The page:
18 February 2012

On Failing Street

View from the Peruvian Restaurant next to UBI (Thursday I had their vegan Portobello mushroom and pesto sandwich -- very tasty). 

Bike Parking in the Hub Building, next to the restrooms.  A nice option on a rainy day.

North Williams -- Lodekka dress shop ... in a double decker bus (and old camper trailer on the far side of the bus).
Thursday was a tough day for me at bike school.  I came down with a cold on Wednesday, and on Thursday I was so sick that I really did not want to get out of bed.  But I did, and went to class (I figured that both instructors and one student already had a cold, so what more risk of contagion if I'm there?).

My head was in a fog as I tried to concentrate on the various presentations and to practice my welding, keeping in mind the many parameters and trying to hold my hands steady, when I really wanted to go lie down. In any event, on Thursday I did not get much done, my concentration flagged, and my welding seemed to get worse, if anything.  everything else -- the drawing/measuring, the tube preparation, the cutting, seems easy in comparison, with the guidance we are getting.

Mike DeSalvo is leading our class for Thurs/Fri and again next Mon/Tues.  At the end of the Thursday class in his wrap up presentation, Mike mentioned that the instructors will help us as much as we want ... they will fill holes we melt into our frames if needed.  They will help with mitering the tubes.  Many students want to do 100% of the work by themselves, especially those who are planning to enter the framebuilding profession.  Others (like me) have no such plans, but really want to go home with a bicycle frame at the end of week 2, and don't care if someone else helps a bit to miter the top tube, weld a tricky spot or fill a hole.  Mike has his own framebuilding business out of Ashland, Oregon, where UBI's "main campus" is located.

As I headed out to find lunch, I decided to stroll the length of the Hub Building's internal hallway.  At the far end, I came upon a jammed restaurant, with people waiting in a line outside the door.  It was Tasty n Sons.  Lots of fried food, meat, thick slices of fatty bacon, eggs, and other comfort food at upscale prices and with positive reviews.  Nothing exotic or vegan here ... but this seems to be where most of people want to eat on a cold, rainy February day.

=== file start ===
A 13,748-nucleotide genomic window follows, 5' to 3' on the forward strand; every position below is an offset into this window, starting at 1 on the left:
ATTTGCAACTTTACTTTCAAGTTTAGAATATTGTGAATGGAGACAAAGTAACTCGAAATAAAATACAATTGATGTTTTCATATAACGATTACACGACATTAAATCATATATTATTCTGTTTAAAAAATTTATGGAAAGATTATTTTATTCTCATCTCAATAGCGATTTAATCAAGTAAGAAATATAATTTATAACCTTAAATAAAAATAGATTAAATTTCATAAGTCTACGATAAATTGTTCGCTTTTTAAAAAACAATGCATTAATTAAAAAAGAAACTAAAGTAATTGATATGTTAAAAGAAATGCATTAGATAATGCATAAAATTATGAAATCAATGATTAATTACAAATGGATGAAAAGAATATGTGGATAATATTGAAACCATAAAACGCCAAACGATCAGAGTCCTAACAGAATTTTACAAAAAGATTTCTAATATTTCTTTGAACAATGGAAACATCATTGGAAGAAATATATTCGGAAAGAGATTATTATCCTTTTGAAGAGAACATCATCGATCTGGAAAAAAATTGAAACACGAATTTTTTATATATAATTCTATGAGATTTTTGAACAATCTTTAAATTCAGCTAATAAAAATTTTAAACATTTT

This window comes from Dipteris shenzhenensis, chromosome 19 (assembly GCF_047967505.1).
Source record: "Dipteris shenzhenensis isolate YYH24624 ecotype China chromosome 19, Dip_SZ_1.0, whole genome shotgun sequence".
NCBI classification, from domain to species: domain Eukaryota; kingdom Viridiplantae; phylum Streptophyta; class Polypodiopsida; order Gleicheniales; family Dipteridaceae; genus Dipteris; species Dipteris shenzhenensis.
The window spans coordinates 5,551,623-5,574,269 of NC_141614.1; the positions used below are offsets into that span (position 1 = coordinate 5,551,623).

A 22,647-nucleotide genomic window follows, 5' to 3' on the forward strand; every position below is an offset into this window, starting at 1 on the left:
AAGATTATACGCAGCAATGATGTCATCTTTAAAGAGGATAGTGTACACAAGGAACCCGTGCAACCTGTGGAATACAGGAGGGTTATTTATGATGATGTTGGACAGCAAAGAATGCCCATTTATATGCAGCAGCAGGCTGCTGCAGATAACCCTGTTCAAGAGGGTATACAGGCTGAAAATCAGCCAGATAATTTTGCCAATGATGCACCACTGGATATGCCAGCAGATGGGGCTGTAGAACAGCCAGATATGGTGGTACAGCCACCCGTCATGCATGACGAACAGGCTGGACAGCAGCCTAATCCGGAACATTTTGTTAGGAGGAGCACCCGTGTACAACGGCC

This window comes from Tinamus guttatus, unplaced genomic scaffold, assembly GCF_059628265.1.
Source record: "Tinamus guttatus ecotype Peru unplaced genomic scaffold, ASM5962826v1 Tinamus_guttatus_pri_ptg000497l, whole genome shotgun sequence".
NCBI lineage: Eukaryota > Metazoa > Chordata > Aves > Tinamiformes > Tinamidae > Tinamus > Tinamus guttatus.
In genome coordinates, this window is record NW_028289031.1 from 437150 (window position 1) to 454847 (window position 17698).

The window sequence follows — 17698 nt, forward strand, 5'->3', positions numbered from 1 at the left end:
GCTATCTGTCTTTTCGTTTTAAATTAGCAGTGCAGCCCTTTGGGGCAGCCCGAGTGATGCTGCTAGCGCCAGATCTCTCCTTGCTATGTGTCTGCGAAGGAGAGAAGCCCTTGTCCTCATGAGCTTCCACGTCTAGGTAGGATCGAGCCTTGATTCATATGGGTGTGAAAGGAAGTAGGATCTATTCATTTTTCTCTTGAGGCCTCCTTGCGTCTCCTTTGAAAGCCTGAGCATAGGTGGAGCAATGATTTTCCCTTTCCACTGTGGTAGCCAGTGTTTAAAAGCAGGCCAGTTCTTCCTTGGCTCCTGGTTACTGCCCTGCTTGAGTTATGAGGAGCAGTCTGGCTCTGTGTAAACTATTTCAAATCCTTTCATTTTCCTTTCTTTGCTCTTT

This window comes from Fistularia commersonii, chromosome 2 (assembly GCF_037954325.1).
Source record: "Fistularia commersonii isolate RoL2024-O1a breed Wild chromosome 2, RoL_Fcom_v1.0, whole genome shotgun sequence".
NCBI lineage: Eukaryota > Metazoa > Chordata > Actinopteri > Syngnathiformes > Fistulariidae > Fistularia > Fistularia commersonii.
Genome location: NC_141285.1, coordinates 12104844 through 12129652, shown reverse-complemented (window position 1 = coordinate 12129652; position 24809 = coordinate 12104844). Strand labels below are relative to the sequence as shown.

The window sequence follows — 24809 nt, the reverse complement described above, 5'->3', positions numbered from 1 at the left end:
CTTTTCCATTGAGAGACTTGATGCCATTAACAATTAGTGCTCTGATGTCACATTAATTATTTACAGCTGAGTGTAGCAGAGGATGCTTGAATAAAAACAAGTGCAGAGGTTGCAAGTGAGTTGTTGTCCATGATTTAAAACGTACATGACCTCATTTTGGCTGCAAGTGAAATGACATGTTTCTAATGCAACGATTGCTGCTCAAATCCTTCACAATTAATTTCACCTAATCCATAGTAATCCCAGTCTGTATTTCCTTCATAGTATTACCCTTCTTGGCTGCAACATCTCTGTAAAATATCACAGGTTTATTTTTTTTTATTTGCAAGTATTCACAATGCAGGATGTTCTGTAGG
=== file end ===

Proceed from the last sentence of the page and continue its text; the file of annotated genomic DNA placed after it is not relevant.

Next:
Again, I saw only iMacs at Ristretto Roasters, where I picked up coffee.  I moved on to Cha Cha Cha for another Burrito Fundido.  Mike DeSalvo was there, so I sat down and joined him.  He mentioned that in recent years a significant number of his custom frames actually end up going to Japan, via a bike shop in Nagoya named Circles.  I noticed on Mike's website that he has won "Best TIG Welded Frame" prize at the North American Handmade Bicycle Show in 2005, 2008 and again in 2010.  Impressive.  This is what his welds look like, on the bike he is building that Ron started (for Ron's 15 year old son):

My practice welds ... look slightly different.

At least my results finally started to improve again on Friday afternoon ... so there is hope.

Friday morning, as I rode my rental bike to UBI in the rain, I passed N. Failing Street.  Would I fail at framebuilding?  Was I failing already, as others already started to cut their tubes, put their front triangle into the frame jig, and to pass the "bottom bracket/seat tube destruct test"?  (My Thursday handiwork did not pass this test, so I went back to practice more)?  Who would name a street "Failing"?  Who would want to live or have a business there?
This "jig" or "fixture" holds the tubes in place while you "tack" them with small initial welds.
You then remove the stabilized frame and complete the welding at your work station.
On Wednesday I had ridden home with Bob K., our second chair instructor, who lives out on the edge of SE Portland and so takes the Vera Katz Esplanade along the East Side of the Willamette River, as do I.  This morning, Bob came up behind me as I waited at a traffic light.  I mentioned that I had seen Mike's website and that I saw his TIG welded frames had won prizes at NAHBS.  Bob's rejoinder "I've got some of those too."  He quickly clarified:  Bilenky Cycles won the awards  ... for bikes that Bob had largely built when he worked there (as the "master framebuilder").

In any event, Friday I was feeling better, and the session went better.  By end of the day I had done my best practice welds yet, and my front triangle was cut and ready to start assembly on Monday.  On the evening commute, there were stiff headwinds, pelting rain and dark, low clouds over downtown.  But at least the fog had cleared from my head.
Add BB shell, and this will be my cross bike's front triangle!

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